Keep asking him regularly (every 15-20 minutes--but don't ask too much) if he needs to go and if he does successfully give lots of praise and rewards and get really excited about it--celebrate his accomplishment--the look of excitement on your face is probably worth more than a lot of stickers! Eventually he will have the urge to go pee and because there are no underwear to get wet if he accidentally goes on the floor he can see the effects of what happens when you don't get to the potty in time. Then you can give him a towel, and in a non-condemning or punishing tone just say, "That's okay, you didn't make it to the potty in time. Next time you will. Now, we need to clean your pee up so you can help mommy do that."

We did this sort of activity with my son a couple of times and it really helped him get excited about potty training and made him much more eager to go on the potty. It takes patience and time but I think it's a good investment.

Just one more note--when my son really got involved in his own potty training was when he went to school (nursery school and kindergarten) and started to see other children using the toilette. Also, his grandparents have a good influence on this--encouraging him to be a "big boy" and go potty. Then my son made friends with a boy about 2 years older than him and noticed the boy used the toilette by himself at our house and after that he would say, "Mama, I don't need your help. Close the door. I can use the potty." So, peer pressure was very positive in this sense. But, notice, I never said to him, "Look, why can't you be like THOSE kids who use the potty by themselves?" He just noticed it by himself which I thought was really cool.

Good luck. Don't give up but also don't stress about it.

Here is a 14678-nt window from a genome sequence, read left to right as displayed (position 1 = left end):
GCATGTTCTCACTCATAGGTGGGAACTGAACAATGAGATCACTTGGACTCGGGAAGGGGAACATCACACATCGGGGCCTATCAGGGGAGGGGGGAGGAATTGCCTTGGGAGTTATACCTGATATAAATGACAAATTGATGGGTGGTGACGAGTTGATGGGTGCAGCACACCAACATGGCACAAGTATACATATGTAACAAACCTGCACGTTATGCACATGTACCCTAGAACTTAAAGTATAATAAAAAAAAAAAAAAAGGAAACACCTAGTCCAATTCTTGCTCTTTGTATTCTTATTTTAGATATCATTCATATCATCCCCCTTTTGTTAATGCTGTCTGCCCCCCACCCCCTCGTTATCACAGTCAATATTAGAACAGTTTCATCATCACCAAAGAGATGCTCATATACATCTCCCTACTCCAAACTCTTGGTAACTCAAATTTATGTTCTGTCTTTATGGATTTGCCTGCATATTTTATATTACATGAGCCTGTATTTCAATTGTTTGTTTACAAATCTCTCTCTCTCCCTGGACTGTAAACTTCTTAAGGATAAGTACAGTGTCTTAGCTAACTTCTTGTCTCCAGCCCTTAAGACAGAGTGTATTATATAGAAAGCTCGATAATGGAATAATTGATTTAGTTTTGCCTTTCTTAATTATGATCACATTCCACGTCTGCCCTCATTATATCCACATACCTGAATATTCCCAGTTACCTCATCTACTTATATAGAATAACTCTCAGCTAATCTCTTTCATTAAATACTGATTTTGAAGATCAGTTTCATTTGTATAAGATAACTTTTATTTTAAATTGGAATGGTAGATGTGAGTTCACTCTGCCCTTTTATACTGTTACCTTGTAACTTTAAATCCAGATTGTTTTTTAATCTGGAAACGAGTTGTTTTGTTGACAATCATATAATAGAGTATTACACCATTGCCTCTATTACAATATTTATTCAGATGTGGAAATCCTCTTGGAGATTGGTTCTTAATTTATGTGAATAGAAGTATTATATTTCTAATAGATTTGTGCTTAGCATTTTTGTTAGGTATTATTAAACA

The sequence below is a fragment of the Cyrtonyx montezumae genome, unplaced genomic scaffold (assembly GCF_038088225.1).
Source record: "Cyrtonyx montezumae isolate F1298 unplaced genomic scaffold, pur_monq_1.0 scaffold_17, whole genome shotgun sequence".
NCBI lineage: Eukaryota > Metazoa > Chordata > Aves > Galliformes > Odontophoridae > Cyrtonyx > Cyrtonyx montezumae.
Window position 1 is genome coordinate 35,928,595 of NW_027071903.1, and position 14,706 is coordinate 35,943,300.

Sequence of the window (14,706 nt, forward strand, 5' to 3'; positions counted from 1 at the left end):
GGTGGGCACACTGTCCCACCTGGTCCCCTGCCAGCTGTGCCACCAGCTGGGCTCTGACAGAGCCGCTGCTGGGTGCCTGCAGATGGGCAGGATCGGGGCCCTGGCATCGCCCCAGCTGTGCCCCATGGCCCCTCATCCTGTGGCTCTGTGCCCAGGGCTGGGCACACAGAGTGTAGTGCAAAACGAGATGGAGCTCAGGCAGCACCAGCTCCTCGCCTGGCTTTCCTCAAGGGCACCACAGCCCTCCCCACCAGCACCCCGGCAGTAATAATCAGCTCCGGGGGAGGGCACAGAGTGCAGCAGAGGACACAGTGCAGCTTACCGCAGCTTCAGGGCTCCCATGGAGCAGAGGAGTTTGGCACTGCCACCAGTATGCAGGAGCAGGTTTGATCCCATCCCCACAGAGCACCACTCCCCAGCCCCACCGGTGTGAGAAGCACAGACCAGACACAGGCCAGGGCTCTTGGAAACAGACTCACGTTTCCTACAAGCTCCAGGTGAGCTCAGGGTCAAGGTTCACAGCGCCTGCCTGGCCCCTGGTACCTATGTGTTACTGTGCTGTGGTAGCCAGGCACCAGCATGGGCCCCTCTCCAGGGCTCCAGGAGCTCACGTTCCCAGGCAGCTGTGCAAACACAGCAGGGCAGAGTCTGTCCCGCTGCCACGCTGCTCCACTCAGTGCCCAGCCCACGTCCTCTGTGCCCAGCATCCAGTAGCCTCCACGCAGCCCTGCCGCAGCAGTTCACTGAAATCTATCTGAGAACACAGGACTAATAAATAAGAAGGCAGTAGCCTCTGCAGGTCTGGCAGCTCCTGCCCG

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Definitely keep going. Just leave the potty out and about so he can see it. And a good tip is to take them to the toilet every 90 minutes instead of asking every 5 minutes. Accidents will happen and boys tend to take longer than girls. Keep going.
 
Thanks for the suggestions. Keep trying as in keep putting him in undies (and expect to clean up a few times a day) or leave him in pull ups but keep asking him to go?
He has been put in potty every morning since like 8 mth and we have been "soft core" training as in telling him he should poo in toilet for over a year.
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I agree with most of what Thanka had to say. I think that potty training time should (like most everything else in life) include LOTS of mistakes before they finally really get the hang of it. With my daughter, we mostly just let her run around the house at first for 2 hours every morning with just undies on. Of course she peed all over the house, but hey - that's what we were expecting. It did allow her to really learn the sensation of when she needed to pee and all that. I don't think that any kid really LIKES wetting themselves... It was about a week before she got her FIRST pee in the potty - and we were all so proud of her. It wasn't long before most of the time in those two hours, she went in the potty 95% of the time. We then stretched the "no nappy time" a bit longer and a bit longer - then we started trying to take her to her nursery school with no undies (they do potty time there so she was already having "practice" there anyway, even though she was wearing a nappy) - then when she had gotten really good at that, we began taking her to other places without a nappy on. Now we take her almost everywhere with no nappy and she only wears the nappy for sleeping. It was all about her reaching each particular "milestone" in her own time. For her, it wasn't too long and it was probably even easier than I expected. But I would do exactly the same method even if I had to do it over a year instead of over a month. Step by step... :) (Like Sazzy said, I didn't ask every 5 minutes, I figure if I was asking that frequently, it would lose its "meaning"... I asked about every hour or so I think. Now I never ask, except if we're out and we happen to pass a toilet and I don't know when/where the next toilet will be)
 
Thanks for the suggestions. Keep trying as in keep putting him in undies (and expect to clean up a few times a day) or leave him in pull ups but keep asking him to go?
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I would DEFINITELY put him in undies, at least at home for a couple of hours a day - because if he's anything like my daughter, he might not even care/notice that he's going in his pull ups!! I tried to potty train my girl without doing it the "messy way" but I eventually realised that she HAD to pee all over the house in order to learn ;)
 
I totally agree with all other mommies.